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Malvine Papazian Handjian

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Las Vegas Sun
April 22 2006

Armenian left a 'lasting legacy'

Genocide commemoration will go on, even though last survivor is gone
By Ed Koch <koch @>
Las Vegas Sun

At last year's 90th annual Armenian genocide commemoration ceremony in Las Vegas, Malvine Papazian Handjian, a frail and ailing 92-year-old genocide survivor, passed four lighted candles to four local youths.

It was symbolic of lighting the way so that future generations will not forget the horror she witnessed as a 10-year-old Armenian refugee on the streets of Izmir (Smyrna at the time), Turkey, during the first genocide of the 20th century.

Between 1915 and 1923, 1.5 million Armenians were killed as the Ottoman Empire tried to rid the nation of Armenians.

Handjian died a month after the ceremony.

"She left a lasting legacy," said her son-in-law John Dadaian, chairman of the local genocide commemoration ceremony. "She was motivated and articulate, and she long stood as a symbol of the truth against those who say the genocide never happened. She survived to tell her story over and over."

Handjian told of atrocities - an Armenian priest being pulled out of his burning church by his long beard before he was brutalized; teenage girls carried off by Turkish soldiers to be raped and killed.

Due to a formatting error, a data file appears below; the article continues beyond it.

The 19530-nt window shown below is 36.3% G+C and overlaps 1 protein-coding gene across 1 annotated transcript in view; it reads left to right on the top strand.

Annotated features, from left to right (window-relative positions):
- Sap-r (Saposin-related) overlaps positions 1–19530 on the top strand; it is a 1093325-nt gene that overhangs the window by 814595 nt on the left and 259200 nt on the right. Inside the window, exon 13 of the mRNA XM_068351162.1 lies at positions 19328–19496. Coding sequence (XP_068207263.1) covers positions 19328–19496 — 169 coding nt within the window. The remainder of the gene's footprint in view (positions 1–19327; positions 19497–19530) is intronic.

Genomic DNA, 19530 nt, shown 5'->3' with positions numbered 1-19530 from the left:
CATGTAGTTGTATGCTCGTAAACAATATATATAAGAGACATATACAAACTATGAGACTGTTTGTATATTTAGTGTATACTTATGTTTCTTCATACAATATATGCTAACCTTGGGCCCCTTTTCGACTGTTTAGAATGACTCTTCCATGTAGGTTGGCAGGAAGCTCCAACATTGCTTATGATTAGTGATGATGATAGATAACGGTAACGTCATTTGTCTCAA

"We must never forget - never forget," Handjian told the Sun in an April 24, 2004, story. "I saw these things with my own eyes. And I will never forget."

Commemoration services this year begin at 1 p.m. Sunday at Christ Lutheran Church, 111 N. Torrey Pines Drive. Dadaian called for recognition of the genocide, which has become a political hot potato. While Armenians have pushed for such recognition, Turks have argued against it and in many cases denied it.

Dadaian says no U.S. president since Ronald Reagan has formally recognized the mass slayings as a genocide.

Congress has twice passed resolutions - once in 1975 and again in 1984 - recognizing the Armenian genocide, but not recently. Sen. John Ensign, R-Nev., has introduced a resolution in the Senate that would recognize the genocide.

Gov. Kenny Guinn issued a proclamation recognizing "the 91st anniversary of the genocide of the Armenians by the Ottoman Empire."

Among those scheduled to attend Sunday's commemoration ceremony, sponsored by the Armenian American Cultural Society of Las Vegas, are Ensign, Rep. Shelley Berkley, D-Nev., and Las Vegas Mayor Oscar Goodman, who met with local Armenian-Americans who want to build a genocide monument on city land.

An estimated 20,000 people of Armenian descent live in Southern Nevada .

Handjian was the last known genocide survivor in the Las Vegas Valley. She and her late husband, Kourken, also a genocide survivor, were the subject of the 2002 documentary film "The Handjian Story: A Road Less Traveled," produced and directed by their granddaughter, Denise Gentilini. The movie, which won an award at the Moondance Film Festival in Denver, is used in classrooms to teach about the genocide.

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